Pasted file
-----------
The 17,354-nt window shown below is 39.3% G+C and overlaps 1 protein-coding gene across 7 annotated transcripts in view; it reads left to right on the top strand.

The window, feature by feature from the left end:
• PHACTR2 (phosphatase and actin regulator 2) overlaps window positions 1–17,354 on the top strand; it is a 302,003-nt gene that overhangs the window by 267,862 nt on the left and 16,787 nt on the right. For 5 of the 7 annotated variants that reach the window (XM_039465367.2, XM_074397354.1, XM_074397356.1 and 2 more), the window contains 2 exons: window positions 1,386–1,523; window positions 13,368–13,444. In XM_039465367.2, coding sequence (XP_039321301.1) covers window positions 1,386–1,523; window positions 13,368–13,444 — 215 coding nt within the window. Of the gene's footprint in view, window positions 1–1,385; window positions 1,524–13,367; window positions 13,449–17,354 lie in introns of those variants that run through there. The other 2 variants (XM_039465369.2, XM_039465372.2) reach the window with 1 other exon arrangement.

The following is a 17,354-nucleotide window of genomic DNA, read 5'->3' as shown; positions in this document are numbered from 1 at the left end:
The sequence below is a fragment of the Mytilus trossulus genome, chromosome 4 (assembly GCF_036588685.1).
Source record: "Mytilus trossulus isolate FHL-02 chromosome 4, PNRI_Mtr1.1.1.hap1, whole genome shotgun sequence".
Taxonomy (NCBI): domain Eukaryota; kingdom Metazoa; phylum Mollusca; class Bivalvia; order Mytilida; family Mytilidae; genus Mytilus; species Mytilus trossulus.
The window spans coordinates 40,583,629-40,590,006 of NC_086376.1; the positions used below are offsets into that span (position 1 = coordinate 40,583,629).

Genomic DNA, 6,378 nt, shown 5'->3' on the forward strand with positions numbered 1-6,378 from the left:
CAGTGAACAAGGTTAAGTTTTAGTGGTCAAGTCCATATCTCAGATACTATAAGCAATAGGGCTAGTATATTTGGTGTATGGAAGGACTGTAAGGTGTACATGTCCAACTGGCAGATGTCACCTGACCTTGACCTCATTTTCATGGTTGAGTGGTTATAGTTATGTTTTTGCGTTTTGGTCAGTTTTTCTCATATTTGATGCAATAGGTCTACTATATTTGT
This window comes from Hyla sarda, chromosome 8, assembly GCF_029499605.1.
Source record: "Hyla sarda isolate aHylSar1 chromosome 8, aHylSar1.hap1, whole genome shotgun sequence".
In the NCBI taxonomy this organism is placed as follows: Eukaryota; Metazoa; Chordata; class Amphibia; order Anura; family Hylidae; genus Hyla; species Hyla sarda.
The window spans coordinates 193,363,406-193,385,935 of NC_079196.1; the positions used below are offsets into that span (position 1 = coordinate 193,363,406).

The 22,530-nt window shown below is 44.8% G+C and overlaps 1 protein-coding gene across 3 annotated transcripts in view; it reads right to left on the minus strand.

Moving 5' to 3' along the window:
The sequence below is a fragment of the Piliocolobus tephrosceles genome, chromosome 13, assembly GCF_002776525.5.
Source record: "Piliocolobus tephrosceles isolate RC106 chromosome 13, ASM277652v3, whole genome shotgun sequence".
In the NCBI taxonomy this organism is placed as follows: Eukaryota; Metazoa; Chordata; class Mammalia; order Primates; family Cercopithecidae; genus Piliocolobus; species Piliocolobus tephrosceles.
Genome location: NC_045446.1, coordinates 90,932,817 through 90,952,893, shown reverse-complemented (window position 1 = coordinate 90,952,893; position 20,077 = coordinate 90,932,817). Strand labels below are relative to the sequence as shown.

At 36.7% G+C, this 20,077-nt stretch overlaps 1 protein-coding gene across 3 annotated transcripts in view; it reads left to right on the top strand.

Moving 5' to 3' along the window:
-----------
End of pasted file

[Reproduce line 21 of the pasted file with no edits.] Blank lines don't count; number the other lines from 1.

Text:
At 36.7% G+C, this 20,077-nt stretch overlaps 1 protein-coding gene across 3 annotated transcripts in view; it reads left to right on the top strand.